Nearly a hundred years ago, mothers were already sending mail to Washington, DC, to advocate for their children’s healthcare.
Public health and medical historian Emily K. Abel reviewed nearly 600 letters sent to either to Franklin and Eleanor Roosevelt or the Children’s Bureau in the 1930s; the letters are preserved in the US National Archives. While children and “a variety of relatives” wrote letters to the Roosevelts and the Children’s Bureau, the overwhelming majority of the missives came from mothers. Health concerns described in the letters included children with intellectual and developmental disabilities, heart conditions, and epilepsy.
“The conditions discussed in the letters are heavily biased toward chronic illnesses and disabilities,” Abel writes, “perhaps because mothers were unlikely to embark on the lengthy process of soliciting help from the federal government for problems that would be resolved relatively quickly.”
Despite the urgent need for assistance in some cases, Abel’s research suggests that few mothers used language that emphasized the urgency. For example, “mothers seeking insulin for diabetic children or serum for those with spinal meningitis rarely stated that these were matters of life and death.” In such cases, “women were more likely to spell out the consequences of denying their children help.”
Some women may have felt pressed to justify why they were particularly worthy of assistance, given the widespread poverty during the Great Depression. They indicated why they belonged to the “deserving poor,” describing themselves as “hardworking, sober, and self-reliant.” Many outlined their own financial sacrifices, with five noting that they had not bought new clothes in more than a year.
“They had devotedly nursed sick children, looked tirelessly for appropriate services, and denied themselves all luxuries,” Abel explains.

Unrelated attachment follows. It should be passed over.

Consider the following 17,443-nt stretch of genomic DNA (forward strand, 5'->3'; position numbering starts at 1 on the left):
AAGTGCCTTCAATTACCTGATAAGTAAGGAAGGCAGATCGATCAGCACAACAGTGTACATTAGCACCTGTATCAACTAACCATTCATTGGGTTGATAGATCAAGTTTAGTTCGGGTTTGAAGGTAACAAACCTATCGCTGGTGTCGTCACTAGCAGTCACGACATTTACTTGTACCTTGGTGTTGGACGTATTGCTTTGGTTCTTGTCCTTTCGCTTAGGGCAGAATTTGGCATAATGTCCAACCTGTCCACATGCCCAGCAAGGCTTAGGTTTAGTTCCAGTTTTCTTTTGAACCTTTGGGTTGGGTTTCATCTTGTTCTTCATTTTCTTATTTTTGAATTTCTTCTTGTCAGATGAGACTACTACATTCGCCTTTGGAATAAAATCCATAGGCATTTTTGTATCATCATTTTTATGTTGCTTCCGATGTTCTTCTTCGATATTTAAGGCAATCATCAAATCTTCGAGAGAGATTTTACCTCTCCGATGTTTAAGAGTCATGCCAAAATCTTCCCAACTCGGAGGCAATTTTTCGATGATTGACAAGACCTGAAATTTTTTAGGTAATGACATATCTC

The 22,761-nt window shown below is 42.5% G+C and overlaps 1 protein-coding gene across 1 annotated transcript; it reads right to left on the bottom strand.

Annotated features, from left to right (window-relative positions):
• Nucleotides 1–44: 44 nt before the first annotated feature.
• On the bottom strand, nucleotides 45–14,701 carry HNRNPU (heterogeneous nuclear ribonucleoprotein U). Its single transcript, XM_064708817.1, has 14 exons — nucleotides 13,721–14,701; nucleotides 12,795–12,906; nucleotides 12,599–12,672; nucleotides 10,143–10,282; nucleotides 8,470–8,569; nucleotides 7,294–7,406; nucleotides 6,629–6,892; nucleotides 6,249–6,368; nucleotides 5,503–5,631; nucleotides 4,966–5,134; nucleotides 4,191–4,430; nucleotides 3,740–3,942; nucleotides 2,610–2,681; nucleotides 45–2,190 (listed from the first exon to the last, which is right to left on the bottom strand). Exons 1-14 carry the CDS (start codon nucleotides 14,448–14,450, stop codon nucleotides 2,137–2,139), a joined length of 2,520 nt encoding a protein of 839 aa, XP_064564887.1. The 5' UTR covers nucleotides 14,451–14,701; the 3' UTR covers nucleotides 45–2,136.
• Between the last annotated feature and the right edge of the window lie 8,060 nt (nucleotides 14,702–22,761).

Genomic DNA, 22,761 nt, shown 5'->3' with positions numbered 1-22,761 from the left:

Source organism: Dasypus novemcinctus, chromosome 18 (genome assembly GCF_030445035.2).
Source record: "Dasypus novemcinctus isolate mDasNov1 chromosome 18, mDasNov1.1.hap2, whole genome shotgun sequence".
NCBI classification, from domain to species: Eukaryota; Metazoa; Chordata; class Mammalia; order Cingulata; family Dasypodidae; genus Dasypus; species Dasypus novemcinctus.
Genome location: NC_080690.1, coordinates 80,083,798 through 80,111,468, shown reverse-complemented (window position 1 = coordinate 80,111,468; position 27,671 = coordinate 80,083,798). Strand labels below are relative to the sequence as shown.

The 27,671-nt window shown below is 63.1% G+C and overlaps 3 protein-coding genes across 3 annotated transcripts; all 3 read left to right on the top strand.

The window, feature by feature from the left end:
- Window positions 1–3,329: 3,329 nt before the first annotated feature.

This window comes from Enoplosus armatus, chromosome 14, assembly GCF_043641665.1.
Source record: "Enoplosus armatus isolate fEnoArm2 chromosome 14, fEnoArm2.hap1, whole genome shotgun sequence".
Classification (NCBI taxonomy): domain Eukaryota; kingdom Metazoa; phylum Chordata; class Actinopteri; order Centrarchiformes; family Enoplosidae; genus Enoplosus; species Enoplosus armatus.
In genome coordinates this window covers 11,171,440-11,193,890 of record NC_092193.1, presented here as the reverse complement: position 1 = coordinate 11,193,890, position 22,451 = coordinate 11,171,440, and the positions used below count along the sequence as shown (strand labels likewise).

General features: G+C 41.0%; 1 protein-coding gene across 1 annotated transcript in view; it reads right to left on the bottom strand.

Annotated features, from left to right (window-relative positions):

Very few letter-writers received the hoped-for response from the Children’s Bureau. While many of the mothers had already been let down by local and state services, people working at the Children’s Bureau often responded by forwarding the letters “to relevant agencies at either the state or local level.”
Of the 594 letters Abel reviewed in the archives, 441 cases were referred elsewhere. “Forty letters were sent to voluntary agencies, such as children’s aid societies,” she notes, with
the great majority of letters [sent] to public entities. Although some letters went directly to local agencies, most were addressed to state authorities, with a request that they refer the letters to the appropriate agencies at the local level. The staff of the Children’s Bureau referred 262 letters to health departments, 128 to welfare departments, and 11 to other governmental bodies. Several letters went to the very officials about whom the mothers had complained.
Few cases ended happily, she writes. Some agencies argued that “restrictive eligibility in various programs” meant that the sick children were outside their jurisdiction or scope of services. Some mothers were criticized for their attempts to obtain help. Abel notes that “another common justification for inaction was mothers’ erroneous description of children’s health status.” Still other reports “accused the letter writers of fabricating illness.”
In the end, “[o]nly a small proportion of the letter writers received the help they wanted.” Though they had appealed to a federal agency and even to the nation’s highest office, “the women remained at the mercy of local officials,” many of whom had already “delegitimized the women’s knowledge about their children’s care.”
As Abel concludes, the letters “remind one of the terror and pain of women who are unable to convince officials of the legitimacy of their children’s needs.” Discrediting the very women it was charged with assisting, the Children’s Bureau failed to provide essential health care for the impoverished children of America.
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